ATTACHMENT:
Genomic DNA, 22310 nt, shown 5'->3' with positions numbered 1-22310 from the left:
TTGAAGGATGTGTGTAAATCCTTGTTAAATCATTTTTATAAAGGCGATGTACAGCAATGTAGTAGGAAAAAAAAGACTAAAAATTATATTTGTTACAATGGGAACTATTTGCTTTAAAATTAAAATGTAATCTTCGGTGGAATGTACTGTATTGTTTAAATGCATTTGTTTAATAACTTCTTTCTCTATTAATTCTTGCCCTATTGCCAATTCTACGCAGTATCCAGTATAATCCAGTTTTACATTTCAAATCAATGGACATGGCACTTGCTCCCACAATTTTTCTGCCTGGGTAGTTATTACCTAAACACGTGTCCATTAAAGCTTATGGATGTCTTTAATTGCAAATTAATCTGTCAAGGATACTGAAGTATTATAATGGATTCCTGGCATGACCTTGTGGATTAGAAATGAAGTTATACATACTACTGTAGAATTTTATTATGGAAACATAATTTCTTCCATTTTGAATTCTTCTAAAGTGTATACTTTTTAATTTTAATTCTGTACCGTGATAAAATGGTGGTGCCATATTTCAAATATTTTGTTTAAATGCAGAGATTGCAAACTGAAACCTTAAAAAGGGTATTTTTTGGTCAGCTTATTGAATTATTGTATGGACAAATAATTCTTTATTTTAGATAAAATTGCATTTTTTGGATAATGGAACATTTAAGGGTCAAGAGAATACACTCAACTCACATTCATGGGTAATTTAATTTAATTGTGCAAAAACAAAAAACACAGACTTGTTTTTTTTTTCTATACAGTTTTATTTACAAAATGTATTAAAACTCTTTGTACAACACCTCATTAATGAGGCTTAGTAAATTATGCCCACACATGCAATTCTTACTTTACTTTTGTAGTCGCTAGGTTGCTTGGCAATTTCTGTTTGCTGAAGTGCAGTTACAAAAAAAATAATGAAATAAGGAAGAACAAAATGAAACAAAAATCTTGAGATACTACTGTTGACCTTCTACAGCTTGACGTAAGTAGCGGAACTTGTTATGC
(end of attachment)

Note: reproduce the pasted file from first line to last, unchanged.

Genomic DNA, 22310 nt, shown 5'->3' with positions numbered 1-22310 from the left:
TTGAAGGATGTGTGTAAATCCTTGTTAAATCATTTTTATAAAGGCGATGTACAGCAATGTAGTAGGAAAAAAAAGACTAAAAATTATATTTGTTACAATGGGAACTATTTGCTTTAAAATTAAAATGTAATCTTCGGTGGAATGTACTGTATTGTTTAAATGCATTTGTTTAATAACTTCTTTCTCTATTAATTCTTGCCCTATTGCCAATTCTACGCAGTATCCAGTATAATCCAGTTTTACATTTCAAATCAATGGACATGGCACTTGCTCCCACAATTTTTCTGCCTGGGTAGTTATTACCTAAACACGTGTCCATTAAAGCTTATGGATGTCTTTAATTGCAAATTAATCTGTCAAGGATACTGAAGTATTATAATGGATTCCTGGCATGACCTTGTGGATTAGAAATGAAGTTATACATACTACTGTAGAATTTTATTATGGAAACATAATTTCTTCCATTTTGAATTCTTCTAAAGTGTATACTTTTTAATTTTAATTCTGTACCGTGATAAAATGGTGGTGCCATATTTCAAATATTTTGTTTAAATGCAGAGATTGCAAACTGAAACCTTAAAAAGGGTATTTTTTGGTCAGCTTATTGAATTATTGTATGGACAAATAATTCTTTATTTTAGATAAAATTGCATTTTTTGGATAATGGAACATTTAAGGGTCAAGAGAATACACTCAACTCACATTCATGGGTAATTTAATTTAATTGTGCAAAAACAAAAAACACAGACTTGTTTTTTTTTTCTATACAGTTTTATTTACAAAATGTATTAAAACTCTTTGTACAACACCTCATTAATGAGGCTTAGTAAATTATGCCCACACATGCAATTCTTACTTTACTTTTGTAGTCGCTAGGTTGCTTGGCAATTTCTGTTTGCTGAAGTGCAGTTACAAAAAAAATAATGAAATAAGGAAGAACAAAATGAAACAAAAATCTTGAGATACTACTGTTGACCTTCTACAGCTTGACGTAAGTAGCGGAACTTGTTATGC